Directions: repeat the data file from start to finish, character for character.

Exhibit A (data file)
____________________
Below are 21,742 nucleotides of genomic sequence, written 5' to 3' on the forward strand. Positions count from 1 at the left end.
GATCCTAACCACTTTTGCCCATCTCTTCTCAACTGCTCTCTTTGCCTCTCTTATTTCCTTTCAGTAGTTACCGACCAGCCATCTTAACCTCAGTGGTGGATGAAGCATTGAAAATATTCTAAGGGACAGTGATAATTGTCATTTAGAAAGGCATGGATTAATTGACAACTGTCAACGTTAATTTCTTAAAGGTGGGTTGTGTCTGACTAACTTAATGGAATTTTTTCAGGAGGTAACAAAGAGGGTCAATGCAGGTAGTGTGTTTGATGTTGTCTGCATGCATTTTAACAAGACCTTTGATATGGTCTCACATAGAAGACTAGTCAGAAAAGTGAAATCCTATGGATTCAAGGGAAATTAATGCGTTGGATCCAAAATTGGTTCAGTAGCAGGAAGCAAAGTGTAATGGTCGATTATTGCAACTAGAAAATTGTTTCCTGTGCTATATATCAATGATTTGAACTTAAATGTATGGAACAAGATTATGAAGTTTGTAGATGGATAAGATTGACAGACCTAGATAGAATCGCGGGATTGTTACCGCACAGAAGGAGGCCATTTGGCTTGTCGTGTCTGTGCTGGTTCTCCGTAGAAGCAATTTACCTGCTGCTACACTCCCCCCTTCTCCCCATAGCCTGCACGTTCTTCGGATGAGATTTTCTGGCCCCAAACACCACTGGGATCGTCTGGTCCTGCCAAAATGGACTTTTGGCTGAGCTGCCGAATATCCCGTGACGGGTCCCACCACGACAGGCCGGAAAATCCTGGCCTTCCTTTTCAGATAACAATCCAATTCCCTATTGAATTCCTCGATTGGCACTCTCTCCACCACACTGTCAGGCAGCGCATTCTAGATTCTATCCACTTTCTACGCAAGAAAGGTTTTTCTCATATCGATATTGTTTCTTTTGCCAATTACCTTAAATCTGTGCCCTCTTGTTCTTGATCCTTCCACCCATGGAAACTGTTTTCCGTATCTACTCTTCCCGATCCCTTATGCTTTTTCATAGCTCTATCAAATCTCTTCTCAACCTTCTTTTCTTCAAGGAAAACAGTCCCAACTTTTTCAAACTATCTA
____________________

Below are 21,742 nucleotides of genomic sequence, written 5' to 3' on the forward strand. Positions count from 1 at the left end.
GATCCTAACCACTTTTGCCCATCTCTTCTCAACTGCTCTCTTTGCCTCTCTTATTTCCTTTCAGTAGTTACCGACCAGCCATCTTAACCTCAGTGGTGGATGAAGCATTGAAAATATTCTAAGGGACAGTGATAATTGTCATTTAGAAAGGCATGGATTAATTGACAACTGTCAACGTTAATTTCTTAAAGGTGGGTTGTGTCTGACTAACTTAATGGAATTTTTTCAGGAGGTAACAAAGAGGGTCAATGCAGGTAGTGTGTTTGATGTTGTCTGCATGCATTTTAACAAGACCTTTGATATGGTCTCACATAGAAGACTAGTCAGAAAAGTGAAATCCTATGGATTCAAGGGAAATTAATGCGTTGGATCCAAAATTGGTTCAGTAGCAGGAAGCAAAGTGTAATGGTCGATTATTGCAACTAGAAAATTGTTTCCTGTGCTATATATCAATGATTTGAACTTAAATGTATGGAACAAGATTATGAAGTTTGTAGATGGATAAGATTGACAGACCTAGATAGAATCGCGGGATTGTTACCGCACAGAAGGAGGCCATTTGGCTTGTCGTGTCTGTGCTGGTTCTCCGTAGAAGCAATTTACCTGCTGCTACACTCCCCCCTTCTCCCCATAGCCTGCACGTTCTTCGGATGAGATTTTCTGGCCCCAAACACCACTGGGATCGTCTGGTCCTGCCAAAATGGACTTTTGGCTGAGCTGCCGAATATCCCGTGACGGGTCCCACCACGACAGGCCGGAAAATCCTGGCCTTCCTTTTCAGATAACAATCCAATTCCCTATTGAATTCCTCGATTGGCACTCTCTCCACCACACTGTCAGGCAGCGCATTCTAGATTCTATCCACTTTCTACGCAAGAAAGGTTTTTCTCATATCGATATTGTTTCTTTTGCCAATTACCTTAAATCTGTGCCCTCTTGTTCTTGATCCTTCCACCCATGGAAACTGTTTTCCGTATCTACTCTTCCCGATCCCTTATGCTTTTTCATAGCTCTATCAAATCTCTTCTCAACCTTCTTTTCTTCAAGGAAAACAGTCCCAACTTTTTCAAACTATCTA